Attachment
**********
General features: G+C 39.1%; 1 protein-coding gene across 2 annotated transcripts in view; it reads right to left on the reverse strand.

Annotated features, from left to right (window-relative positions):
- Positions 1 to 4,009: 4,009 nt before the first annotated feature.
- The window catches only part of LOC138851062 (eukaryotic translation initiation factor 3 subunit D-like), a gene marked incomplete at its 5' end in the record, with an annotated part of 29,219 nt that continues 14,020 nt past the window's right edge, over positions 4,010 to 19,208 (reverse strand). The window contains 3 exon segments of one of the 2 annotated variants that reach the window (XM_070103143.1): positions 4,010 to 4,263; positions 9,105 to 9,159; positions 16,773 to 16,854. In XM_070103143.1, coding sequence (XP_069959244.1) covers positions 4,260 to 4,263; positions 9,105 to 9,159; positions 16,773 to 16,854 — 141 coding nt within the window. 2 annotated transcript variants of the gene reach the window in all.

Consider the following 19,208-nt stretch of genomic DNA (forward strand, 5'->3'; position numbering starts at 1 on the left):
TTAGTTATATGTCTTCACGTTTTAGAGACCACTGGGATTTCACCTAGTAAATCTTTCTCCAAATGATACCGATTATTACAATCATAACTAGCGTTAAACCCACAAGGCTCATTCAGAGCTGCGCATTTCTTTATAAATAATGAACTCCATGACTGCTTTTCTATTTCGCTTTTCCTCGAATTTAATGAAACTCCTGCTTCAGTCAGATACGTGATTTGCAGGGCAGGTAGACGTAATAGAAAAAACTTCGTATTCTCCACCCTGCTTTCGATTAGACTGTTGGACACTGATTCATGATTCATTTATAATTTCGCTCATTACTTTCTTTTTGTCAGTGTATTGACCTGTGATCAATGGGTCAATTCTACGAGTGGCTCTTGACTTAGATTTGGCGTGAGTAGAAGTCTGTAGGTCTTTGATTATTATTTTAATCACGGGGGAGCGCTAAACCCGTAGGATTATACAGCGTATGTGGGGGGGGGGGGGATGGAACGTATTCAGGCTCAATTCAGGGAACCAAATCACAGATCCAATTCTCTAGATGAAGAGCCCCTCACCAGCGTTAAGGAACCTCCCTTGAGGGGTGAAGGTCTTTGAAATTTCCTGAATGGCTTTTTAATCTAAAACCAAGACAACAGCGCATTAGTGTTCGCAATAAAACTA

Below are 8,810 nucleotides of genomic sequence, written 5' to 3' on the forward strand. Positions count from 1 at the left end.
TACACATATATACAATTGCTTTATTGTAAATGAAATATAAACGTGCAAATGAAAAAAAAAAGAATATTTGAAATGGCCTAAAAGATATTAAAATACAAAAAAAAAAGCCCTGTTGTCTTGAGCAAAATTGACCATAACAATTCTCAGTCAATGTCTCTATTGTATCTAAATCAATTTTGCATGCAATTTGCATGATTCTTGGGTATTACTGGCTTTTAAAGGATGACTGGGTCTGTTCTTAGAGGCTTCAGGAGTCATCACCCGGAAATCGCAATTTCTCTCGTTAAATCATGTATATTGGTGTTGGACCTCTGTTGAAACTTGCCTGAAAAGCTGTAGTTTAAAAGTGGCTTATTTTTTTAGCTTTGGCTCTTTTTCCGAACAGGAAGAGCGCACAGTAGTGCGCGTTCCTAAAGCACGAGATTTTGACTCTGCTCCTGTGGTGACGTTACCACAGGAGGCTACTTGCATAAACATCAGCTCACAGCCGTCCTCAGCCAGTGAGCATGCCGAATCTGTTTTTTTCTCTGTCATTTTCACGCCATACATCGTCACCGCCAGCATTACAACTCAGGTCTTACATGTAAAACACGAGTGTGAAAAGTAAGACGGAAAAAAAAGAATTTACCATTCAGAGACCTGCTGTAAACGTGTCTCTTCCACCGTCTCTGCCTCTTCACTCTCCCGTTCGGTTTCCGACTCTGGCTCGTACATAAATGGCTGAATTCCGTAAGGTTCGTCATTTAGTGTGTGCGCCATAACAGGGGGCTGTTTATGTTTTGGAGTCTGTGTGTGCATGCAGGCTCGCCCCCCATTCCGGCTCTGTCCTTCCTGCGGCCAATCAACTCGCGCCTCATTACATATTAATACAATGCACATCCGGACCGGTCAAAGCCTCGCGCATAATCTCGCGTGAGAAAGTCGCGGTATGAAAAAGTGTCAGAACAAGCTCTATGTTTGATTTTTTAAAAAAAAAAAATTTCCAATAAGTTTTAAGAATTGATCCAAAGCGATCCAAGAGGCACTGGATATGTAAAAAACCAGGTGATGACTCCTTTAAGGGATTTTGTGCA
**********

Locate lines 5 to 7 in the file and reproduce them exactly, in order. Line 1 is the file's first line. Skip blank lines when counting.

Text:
Consider the following 19,208-nt stretch of genomic DNA (forward strand, 5'->3'; position numbering starts at 1 on the left):
TTAGTTATATGTCTTCACGTTTTAGAGACCACTGGGATTTCACCTAGTAAATCTTTCTCCAAATGATACCGATTATTACAATCATAACTAGCGTTAAACCCACAAGGCTCATTCAGAGCTGCGCATTTCTTTATAAATAATGAACTCCATGACTGCTTTTCTATTTCGCTTTTCCTCGAATTTAATGAAACTCCTGCTTCAGTCAGATACGTGATTTGCAGGGCAGGTAGACGTAATAGAAAAAACTTCGTATTCTCCACCCTGCTTTCGATTAGACTGTTGGACACTGATTCATGATTCATTTATAATTTCGCTCATTACTTTCTTTTTGTCAGTGTATTGACCTGTGATCAATGGGTCAATTCTACGAGTGGCTCTTGACTTAGATTTGGCGTGAGTAGAAGTCTGTAGGTCTTTGATTATTATTTTAATCACGGGGGAGCGCTAAACCCGTAGGATTATACAGCGTATGTGGGGGGGGGGGGGATGGAACGTATTCAGGCTCAATTCAGGGAACCAAATCACAGATCCAATTCTCTAGATGAAGAGCCCCTCACCAGCGTTAAGGAACCTCCCTTGAGGGGTGAAGGTCTTTGAAATTTCCTGAATGGCTTTTTAATCTAAAACCAAGACAACAGCGCATTAGTGTTCGCAATAAAACTA

Below are 8,810 nucleotides of genomic sequence, written 5' to 3' on the forward strand. Positions count from 1 at the left end.